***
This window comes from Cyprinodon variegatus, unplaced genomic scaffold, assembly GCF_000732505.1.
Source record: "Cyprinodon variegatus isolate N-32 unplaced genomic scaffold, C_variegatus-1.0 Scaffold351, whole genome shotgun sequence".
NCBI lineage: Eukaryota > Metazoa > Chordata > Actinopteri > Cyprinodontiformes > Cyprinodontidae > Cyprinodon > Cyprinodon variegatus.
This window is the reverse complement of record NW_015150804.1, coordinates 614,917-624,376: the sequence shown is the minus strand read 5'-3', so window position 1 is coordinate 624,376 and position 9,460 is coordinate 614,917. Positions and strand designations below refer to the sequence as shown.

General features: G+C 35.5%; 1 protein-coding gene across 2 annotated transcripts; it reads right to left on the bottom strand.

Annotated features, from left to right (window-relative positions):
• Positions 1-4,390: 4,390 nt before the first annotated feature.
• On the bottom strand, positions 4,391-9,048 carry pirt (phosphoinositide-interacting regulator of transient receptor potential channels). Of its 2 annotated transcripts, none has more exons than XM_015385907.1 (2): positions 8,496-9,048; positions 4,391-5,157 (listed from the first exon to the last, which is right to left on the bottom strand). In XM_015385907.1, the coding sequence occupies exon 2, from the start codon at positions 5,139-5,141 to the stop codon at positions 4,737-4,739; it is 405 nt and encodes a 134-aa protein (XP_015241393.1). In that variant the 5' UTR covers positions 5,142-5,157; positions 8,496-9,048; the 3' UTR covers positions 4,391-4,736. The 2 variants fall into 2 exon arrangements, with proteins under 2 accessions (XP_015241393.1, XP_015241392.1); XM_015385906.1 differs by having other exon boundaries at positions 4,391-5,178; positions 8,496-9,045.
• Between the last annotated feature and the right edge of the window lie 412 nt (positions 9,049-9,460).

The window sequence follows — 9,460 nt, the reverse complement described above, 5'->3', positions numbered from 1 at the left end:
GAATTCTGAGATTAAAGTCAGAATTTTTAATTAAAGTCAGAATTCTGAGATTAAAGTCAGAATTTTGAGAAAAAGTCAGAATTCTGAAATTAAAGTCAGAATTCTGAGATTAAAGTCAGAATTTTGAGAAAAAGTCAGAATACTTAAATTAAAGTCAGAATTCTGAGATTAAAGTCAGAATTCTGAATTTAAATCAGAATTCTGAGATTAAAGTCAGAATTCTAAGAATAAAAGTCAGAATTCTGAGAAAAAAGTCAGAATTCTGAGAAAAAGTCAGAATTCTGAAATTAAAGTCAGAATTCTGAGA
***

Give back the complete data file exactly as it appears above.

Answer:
This window comes from Cyprinodon variegatus, unplaced genomic scaffold, assembly GCF_000732505.1.
Source record: "Cyprinodon variegatus isolate N-32 unplaced genomic scaffold, C_variegatus-1.0 Scaffold351, whole genome shotgun sequence".
NCBI lineage: Eukaryota > Metazoa > Chordata > Actinopteri > Cyprinodontiformes > Cyprinodontidae > Cyprinodon > Cyprinodon variegatus.
This window is the reverse complement of record NW_015150804.1, coordinates 614,917-624,376: the sequence shown is the minus strand read 5'-3', so window position 1 is coordinate 624,376 and position 9,460 is coordinate 614,917. Positions and strand designations below refer to the sequence as shown.

General features: G+C 35.5%; 1 protein-coding gene across 2 annotated transcripts; it reads right to left on the bottom strand.

Annotated features, from left to right (window-relative positions):
• Positions 1-4,390: 4,390 nt before the first annotated feature.
• On the bottom strand, positions 4,391-9,048 carry pirt (phosphoinositide-interacting regulator of transient receptor potential channels). Of its 2 annotated transcripts, none has more exons than XM_015385907.1 (2): positions 8,496-9,048; positions 4,391-5,157 (listed from the first exon to the last, which is right to left on the bottom strand). In XM_015385907.1, the coding sequence occupies exon 2, from the start codon at positions 5,139-5,141 to the stop codon at positions 4,737-4,739; it is 405 nt and encodes a 134-aa protein (XP_015241393.1). In that variant the 5' UTR covers positions 5,142-5,157; positions 8,496-9,048; the 3' UTR covers positions 4,391-4,736. The 2 variants fall into 2 exon arrangements, with proteins under 2 accessions (XP_015241393.1, XP_015241392.1); XM_015385906.1 differs by having other exon boundaries at positions 4,391-5,178; positions 8,496-9,045.
• Between the last annotated feature and the right edge of the window lie 412 nt (positions 9,049-9,460).

The window sequence follows — 9,460 nt, the reverse complement described above, 5'->3', positions numbered from 1 at the left end:
GAATTCTGAGATTAAAGTCAGAATTTTTAATTAAAGTCAGAATTCTGAGATTAAAGTCAGAATTTTGAGAAAAAGTCAGAATTCTGAAATTAAAGTCAGAATTCTGAGATTAAAGTCAGAATTTTGAGAAAAAGTCAGAATACTTAAATTAAAGTCAGAATTCTGAGATTAAAGTCAGAATTCTGAATTTAAATCAGAATTCTGAGATTAAAGTCAGAATTCTAAGAATAAAAGTCAGAATTCTGAGAAAAAAGTCAGAATTCTGAGAAAAAGTCAGAATTCTGAAATTAAAGTCAGAATTCTGAGA